“We always knew we had a number of small business customers, but we didn’t fully appreciate the opportunity that was in front of us until we began rolling out an enterprise-wide master data strategy.”
Always looking to better serve its small business community, Zions’ Business Intelligence Manager, Laura Cecil, recognized that employing an enterprise-wide master data strategy would help the Salt Lake City-based bank provide greater opportunities to better service its growing customer base. “This type of information enhances how we market to, and interact with, every one of our customers across the appropriate channels,” she says.
Understanding each of Zions’ customers in more detail was no easy task. Through the years, Zions Bancorp was a collection of seven banks (referred to as affiliates) with separate data systems and structures for every affiliate, creating more disparate information than was desired.
“When one piece of information gets updated in one data system, how many steps and how much time does it take to get updated elsewhere? And does it even get updated everywhere it needs to?” To answer these questions and improve the process, Cecil needed a definitive way to have a single, enterprise-level customer view that everyone within the organization could see and that could be updated once, with changes cascading to every other system.
Cecil recognized that the only way to truly solve the problem was to undertake a master data strategy across the enterprise. The goal was to make it easier for all of the bank’s applications to have the same information and ultimately provide better service to customers, creating a valuable relationship for both parties. And that all started with mastering the customer data.
Master data is quickly becoming the most important data companies have. It’s the foundational information about an organization’s customers, vendors and prospects, and is the basis for making smarter business decisions. For Zions, master data represented a more efficient way to attain a single view of all its customer records and reap the associated benefits.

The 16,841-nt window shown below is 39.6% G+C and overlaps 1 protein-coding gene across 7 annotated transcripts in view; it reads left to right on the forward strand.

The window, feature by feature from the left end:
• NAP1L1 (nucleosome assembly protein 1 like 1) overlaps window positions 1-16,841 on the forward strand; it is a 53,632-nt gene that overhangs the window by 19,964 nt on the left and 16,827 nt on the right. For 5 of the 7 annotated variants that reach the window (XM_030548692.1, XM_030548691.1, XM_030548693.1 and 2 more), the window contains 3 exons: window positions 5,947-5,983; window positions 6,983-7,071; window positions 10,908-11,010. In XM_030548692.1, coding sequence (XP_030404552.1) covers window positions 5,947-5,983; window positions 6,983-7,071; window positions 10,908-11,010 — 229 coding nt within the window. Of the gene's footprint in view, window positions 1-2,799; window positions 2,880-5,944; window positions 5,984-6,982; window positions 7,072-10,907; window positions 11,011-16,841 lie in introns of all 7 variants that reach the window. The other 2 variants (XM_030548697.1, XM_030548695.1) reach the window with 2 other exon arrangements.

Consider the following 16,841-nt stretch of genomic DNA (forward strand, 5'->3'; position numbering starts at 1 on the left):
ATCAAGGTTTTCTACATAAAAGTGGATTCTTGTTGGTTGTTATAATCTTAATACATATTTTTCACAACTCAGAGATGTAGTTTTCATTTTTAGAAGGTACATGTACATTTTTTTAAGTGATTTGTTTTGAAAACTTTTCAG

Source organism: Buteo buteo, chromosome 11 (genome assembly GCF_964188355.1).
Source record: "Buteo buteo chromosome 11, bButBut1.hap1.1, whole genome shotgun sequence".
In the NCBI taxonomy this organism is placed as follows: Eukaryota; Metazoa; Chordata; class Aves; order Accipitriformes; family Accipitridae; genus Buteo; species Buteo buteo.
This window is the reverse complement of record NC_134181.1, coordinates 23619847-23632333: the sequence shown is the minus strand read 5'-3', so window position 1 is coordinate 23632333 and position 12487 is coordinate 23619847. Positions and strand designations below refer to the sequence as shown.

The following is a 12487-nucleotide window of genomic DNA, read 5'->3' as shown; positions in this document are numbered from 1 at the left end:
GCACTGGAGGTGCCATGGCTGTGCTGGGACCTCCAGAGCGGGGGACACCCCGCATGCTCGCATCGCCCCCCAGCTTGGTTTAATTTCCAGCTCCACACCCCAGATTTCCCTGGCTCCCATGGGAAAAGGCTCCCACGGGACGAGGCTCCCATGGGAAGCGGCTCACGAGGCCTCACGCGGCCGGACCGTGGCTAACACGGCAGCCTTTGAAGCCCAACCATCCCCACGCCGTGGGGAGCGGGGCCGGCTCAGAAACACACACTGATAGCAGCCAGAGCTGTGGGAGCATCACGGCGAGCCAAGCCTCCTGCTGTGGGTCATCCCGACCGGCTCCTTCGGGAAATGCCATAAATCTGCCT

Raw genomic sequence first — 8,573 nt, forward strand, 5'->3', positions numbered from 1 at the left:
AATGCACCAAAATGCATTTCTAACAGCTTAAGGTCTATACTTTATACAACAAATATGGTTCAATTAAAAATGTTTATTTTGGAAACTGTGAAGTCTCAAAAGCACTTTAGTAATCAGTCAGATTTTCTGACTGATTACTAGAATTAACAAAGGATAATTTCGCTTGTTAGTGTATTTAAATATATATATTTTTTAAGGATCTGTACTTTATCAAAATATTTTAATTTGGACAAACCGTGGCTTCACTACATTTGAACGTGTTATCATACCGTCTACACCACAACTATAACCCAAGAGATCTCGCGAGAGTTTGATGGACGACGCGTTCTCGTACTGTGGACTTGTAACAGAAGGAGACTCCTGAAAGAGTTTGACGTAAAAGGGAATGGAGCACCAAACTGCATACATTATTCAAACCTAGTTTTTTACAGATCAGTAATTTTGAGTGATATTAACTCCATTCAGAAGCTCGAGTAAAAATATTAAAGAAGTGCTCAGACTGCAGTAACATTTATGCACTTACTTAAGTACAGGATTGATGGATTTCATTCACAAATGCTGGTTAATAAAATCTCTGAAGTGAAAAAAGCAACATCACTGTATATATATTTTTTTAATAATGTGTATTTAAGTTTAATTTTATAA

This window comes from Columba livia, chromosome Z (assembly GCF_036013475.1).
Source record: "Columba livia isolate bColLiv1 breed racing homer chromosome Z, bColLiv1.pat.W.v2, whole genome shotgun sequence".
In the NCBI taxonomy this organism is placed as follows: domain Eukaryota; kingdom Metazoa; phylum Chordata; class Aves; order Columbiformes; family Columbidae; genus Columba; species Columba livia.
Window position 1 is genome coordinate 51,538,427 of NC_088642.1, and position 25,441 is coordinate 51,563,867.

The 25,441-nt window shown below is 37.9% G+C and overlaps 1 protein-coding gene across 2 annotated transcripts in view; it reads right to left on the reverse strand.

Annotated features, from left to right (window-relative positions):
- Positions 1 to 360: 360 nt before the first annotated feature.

“Our master data strategy was put in place to reduce expenses and increase customer satisfaction,” says Cecil. “We're hoping to reduce costs by having all of our data feeding into a centralized system, and mastering it. It’s very important that all of our business entity information, such as the customer-level attributes, contact information and their accounts, are current and accessible for the entire organization.”
What makes mastering banking data so difficult?
In banking, each account may have multiple associated users where one person is a primary account holder and the other is a secondary user. Therefore, we have some customers that have no primary relationship with the bank whatsoever, meaning they’re only in the secondary position on every account and we were not fully understanding the potential with the secondary owner. By understanding more about such secondary-relationship customers, we believe we have a better chance at developing a strong, long-term relationship with them in a primary relationship capacity. Examples include spouses or children of a primary account holder, or managers of companies who have signing authority on an account, but may not have a primary relationship with Zions. When such a person applies for a loan for example, we’ll understand the entire relationship we have with this individual and offer products and services that serve them best.
How did you drive this master data initiative through the enterprise?
I worked with our Director of Enterprise Information Management; together we retained a consultancy to review our current technology, which served to help everyone understand the importance of unifying all of our applications. We presented the value proposition to our affiliates, including the heads of lines of business and the executive teams. We spent some time interviewing them about the state of our data and discussing the challenges they may have experienced. It was really important for everyone to be heard. The consensus to move forward was unanimous; all agreed that Zions’ customer data needed to be mastered.
What type of questions do you hope master data will answer?
Using online banking as an example, we need to better identify customer preferences, especially from a channel management perspective - what’s the best platform to communicate with the customer, what messages are important to them, etcetera.
Did you face any internal challenges with your stakeholders?
To some degree, yes. The first challenge was ensuring everyone understood the advantages of master data, which is easily done when one brings in people who have already implemented a master data strategy and can share the real value it achieved. Additionally, we had to demonstrate how it would be better than the data warehouse that was in place. At the end of the day, it’s about educating the extended team.